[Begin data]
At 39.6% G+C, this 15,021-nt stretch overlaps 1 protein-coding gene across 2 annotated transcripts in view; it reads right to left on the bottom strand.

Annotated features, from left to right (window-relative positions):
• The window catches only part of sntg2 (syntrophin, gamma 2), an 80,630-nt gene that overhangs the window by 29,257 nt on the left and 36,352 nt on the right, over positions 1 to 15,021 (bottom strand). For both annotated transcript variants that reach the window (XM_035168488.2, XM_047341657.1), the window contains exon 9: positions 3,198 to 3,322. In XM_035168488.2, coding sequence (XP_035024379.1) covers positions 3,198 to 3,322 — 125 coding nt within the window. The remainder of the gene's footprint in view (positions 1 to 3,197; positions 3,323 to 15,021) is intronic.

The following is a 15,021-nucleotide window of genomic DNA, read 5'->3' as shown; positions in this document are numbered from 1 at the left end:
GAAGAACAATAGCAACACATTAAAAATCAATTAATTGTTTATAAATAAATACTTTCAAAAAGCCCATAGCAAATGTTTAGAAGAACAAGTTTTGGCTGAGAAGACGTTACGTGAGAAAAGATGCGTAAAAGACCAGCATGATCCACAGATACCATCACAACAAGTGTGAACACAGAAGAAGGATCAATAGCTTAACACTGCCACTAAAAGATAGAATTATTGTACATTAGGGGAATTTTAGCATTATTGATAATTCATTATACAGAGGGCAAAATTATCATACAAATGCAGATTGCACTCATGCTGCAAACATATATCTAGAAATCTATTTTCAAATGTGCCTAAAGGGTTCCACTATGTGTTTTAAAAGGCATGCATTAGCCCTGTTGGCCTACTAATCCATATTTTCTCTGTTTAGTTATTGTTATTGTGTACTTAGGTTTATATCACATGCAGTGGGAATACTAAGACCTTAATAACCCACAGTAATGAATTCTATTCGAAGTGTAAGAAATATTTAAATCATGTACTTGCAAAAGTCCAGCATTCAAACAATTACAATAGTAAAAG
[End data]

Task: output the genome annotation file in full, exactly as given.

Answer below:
At 39.6% G+C, this 15,021-nt stretch overlaps 1 protein-coding gene across 2 annotated transcripts in view; it reads right to left on the bottom strand.

Annotated features, from left to right (window-relative positions):
• The window catches only part of sntg2 (syntrophin, gamma 2), an 80,630-nt gene that overhangs the window by 29,257 nt on the left and 36,352 nt on the right, over positions 1 to 15,021 (bottom strand). For both annotated transcript variants that reach the window (XM_035168488.2, XM_047341657.1), the window contains exon 9: positions 3,198 to 3,322. In XM_035168488.2, coding sequence (XP_035024379.1) covers positions 3,198 to 3,322 — 125 coding nt within the window. The remainder of the gene's footprint in view (positions 1 to 3,197; positions 3,323 to 15,021) is intronic.

The following is a 15,021-nucleotide window of genomic DNA, read 5'->3' as shown; positions in this document are numbered from 1 at the left end:
GAAGAACAATAGCAACACATTAAAAATCAATTAATTGTTTATAAATAAATACTTTCAAAAAGCCCATAGCAAATGTTTAGAAGAACAAGTTTTGGCTGAGAAGACGTTACGTGAGAAAAGATGCGTAAAAGACCAGCATGATCCACAGATACCATCACAACAAGTGTGAACACAGAAGAAGGATCAATAGCTTAACACTGCCACTAAAAGATAGAATTATTGTACATTAGGGGAATTTTAGCATTATTGATAATTCATTATACAGAGGGCAAAATTATCATACAAATGCAGATTGCACTCATGCTGCAAACATATATCTAGAAATCTATTTTCAAATGTGCCTAAAGGGTTCCACTATGTGTTTTAAAAGGCATGCATTAGCCCTGTTGGCCTACTAATCCATATTTTCTCTGTTTAGTTATTGTTATTGTGTACTTAGGTTTATATCACATGCAGTGGGAATACTAAGACCTTAATAACCCACAGTAATGAATTCTATTCGAAGTGTAAGAAATATTTAAATCATGTACTTGCAAAAGTCCAGCATTCAAACAATTACAATAGTAAAAG